Back shooting the last two days of the festival starting tonight. Lots still to see. Locals, check out the schedule and buy tickets here.           

Thursday, August 25, 2016


So one of the variations on the Fringe's Midsummer Night's Dream parody was what you might call a rap-off. Cast members wearing oversized baseball caps, including the traditional New York Yankees' hat (although the one in the third picture says Pickleman's Cafe - just a little extra joke), assume the identity of a character in the play, hurling rhymed insults at one another. Demetrius calls out Lysander's momma. Oberon and Titania diss each other over Pucks tricks. And so on. Pretty clever.

It's been a really bad week at work and I had a couple of thousand pictures from last weekend. Tough doing sorting, editing and getting posts written. I'll plod ahead as I can. More to come this Friday and Saturday.   

Wednesday, August 24, 2016


One of the sections of Or What You Will was a skit called Consent. A way too peppy teacher is talking to what appear to be a high school sex ed class. The students are bored into a stupor. It's all that no means no and yes means yes stuff. Can a man go onto the, um, next step without specific consent from the woman, a spoken yes? No, teacher. And so on.

But eventually the subject of Puck comes up, although not by name. Is it okay for someone to take a juice from a magic flower and sprinkle it on the eyes of a sleeping person, making them love the first person they see when they awake? No, teacher. Has the sleeping person given consent to fall in love with that first person? No, teacher. At which point the actor playing the sprinkler states in a stuttering monotone I am sorry I did the wrong thing. I will go away now. The actress playing the sprinklee says in the same kind of voice I do not wish to marry you. Goodbye. Cut.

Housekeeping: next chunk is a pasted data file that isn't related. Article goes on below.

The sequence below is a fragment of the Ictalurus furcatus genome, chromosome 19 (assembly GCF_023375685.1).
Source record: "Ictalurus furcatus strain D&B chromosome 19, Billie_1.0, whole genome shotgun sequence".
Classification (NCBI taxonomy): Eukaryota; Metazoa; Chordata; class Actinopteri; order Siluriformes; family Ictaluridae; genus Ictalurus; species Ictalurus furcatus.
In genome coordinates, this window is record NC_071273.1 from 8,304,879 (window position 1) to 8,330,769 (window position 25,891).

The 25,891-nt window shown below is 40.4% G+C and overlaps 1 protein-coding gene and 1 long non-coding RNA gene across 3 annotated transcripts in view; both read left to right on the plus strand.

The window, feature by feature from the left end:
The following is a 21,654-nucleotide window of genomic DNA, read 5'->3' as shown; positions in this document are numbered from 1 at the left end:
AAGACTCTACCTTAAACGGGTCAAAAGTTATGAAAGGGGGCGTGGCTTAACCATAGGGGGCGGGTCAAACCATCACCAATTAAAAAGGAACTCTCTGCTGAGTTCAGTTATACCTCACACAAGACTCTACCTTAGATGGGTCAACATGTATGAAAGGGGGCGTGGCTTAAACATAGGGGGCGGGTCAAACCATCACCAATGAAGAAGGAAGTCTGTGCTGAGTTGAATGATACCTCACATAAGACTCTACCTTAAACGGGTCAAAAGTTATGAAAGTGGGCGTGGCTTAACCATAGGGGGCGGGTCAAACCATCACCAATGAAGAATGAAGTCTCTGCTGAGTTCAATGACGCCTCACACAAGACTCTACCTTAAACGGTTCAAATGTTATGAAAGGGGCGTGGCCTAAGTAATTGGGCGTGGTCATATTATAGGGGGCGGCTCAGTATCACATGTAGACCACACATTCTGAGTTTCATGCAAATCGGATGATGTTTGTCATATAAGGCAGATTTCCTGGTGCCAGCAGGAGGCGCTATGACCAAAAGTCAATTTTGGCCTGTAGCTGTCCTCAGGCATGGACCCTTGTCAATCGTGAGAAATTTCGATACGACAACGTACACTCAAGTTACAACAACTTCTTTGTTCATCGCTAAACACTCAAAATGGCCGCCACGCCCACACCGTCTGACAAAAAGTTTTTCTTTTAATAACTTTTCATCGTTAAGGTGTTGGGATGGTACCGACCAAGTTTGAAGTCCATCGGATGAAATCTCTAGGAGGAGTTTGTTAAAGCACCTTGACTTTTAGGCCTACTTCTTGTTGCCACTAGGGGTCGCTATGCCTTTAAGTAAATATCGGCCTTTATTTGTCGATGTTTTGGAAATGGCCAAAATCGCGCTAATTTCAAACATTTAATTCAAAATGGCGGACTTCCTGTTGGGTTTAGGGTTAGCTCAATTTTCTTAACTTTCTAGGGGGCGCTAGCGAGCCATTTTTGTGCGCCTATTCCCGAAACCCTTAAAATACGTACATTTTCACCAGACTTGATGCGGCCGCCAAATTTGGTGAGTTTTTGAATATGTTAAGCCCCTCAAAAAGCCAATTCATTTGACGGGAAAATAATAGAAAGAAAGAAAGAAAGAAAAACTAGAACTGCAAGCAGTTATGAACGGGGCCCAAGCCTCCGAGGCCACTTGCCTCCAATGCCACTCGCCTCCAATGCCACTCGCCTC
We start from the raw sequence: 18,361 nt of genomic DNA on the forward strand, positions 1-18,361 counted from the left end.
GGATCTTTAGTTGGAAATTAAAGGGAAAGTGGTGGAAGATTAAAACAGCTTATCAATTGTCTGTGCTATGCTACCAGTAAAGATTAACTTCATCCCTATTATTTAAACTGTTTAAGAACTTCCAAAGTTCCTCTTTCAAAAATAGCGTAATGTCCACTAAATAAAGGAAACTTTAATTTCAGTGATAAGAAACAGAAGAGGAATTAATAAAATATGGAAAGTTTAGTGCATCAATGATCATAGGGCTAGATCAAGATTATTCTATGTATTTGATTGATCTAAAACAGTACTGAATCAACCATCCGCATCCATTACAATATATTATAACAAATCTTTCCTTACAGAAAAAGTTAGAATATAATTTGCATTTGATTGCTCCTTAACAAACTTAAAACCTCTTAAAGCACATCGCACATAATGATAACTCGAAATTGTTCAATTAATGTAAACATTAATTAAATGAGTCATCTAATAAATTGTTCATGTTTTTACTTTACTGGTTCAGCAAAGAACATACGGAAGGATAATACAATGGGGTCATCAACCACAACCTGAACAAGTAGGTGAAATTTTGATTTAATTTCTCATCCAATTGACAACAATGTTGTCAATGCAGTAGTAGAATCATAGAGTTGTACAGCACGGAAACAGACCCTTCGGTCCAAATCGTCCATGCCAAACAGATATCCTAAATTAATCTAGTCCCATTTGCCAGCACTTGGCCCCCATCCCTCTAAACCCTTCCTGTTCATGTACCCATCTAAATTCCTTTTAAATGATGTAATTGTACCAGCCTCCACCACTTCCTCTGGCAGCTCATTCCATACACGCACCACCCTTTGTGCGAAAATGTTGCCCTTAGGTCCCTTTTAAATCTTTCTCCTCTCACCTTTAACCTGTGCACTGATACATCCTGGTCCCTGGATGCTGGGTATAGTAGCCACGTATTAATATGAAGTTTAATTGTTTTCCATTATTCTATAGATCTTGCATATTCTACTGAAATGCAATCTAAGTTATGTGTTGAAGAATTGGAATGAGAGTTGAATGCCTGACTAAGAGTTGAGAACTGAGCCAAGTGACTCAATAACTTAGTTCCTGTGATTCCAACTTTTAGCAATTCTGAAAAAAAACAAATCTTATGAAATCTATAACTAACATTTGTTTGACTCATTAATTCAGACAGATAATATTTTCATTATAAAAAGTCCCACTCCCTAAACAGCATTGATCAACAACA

As Puck himself said, what fools these mortals be.  

Tuesday, August 23, 2016

Or What You Will, Part Deux, Part 1

Ok, so I think this is the deal. Start with Shakespeare's A Midsummer Night's Dream. (You know it, right? Or not.) Apply William S. Burroughs' (a proud son of St. Louis) cut-up technique, using scissors to slice pages of text into chunks and re-arrange them randomly. Turn the drama into a contest, scene versus scene, with the audience voting for their favorites.  Attempt to perform this with a group of young actors on acid and speed. You may end up with Or What You Will, Part Deux.

I don't have time this morning to provide more details but this deserves another post. We're going to the baseball game tonight so I'm not sure when I'll get it uploaded.           

Or What You Will Par Deux 7

Or What You Will Par Deux 5

Or What You Will Par Deux 9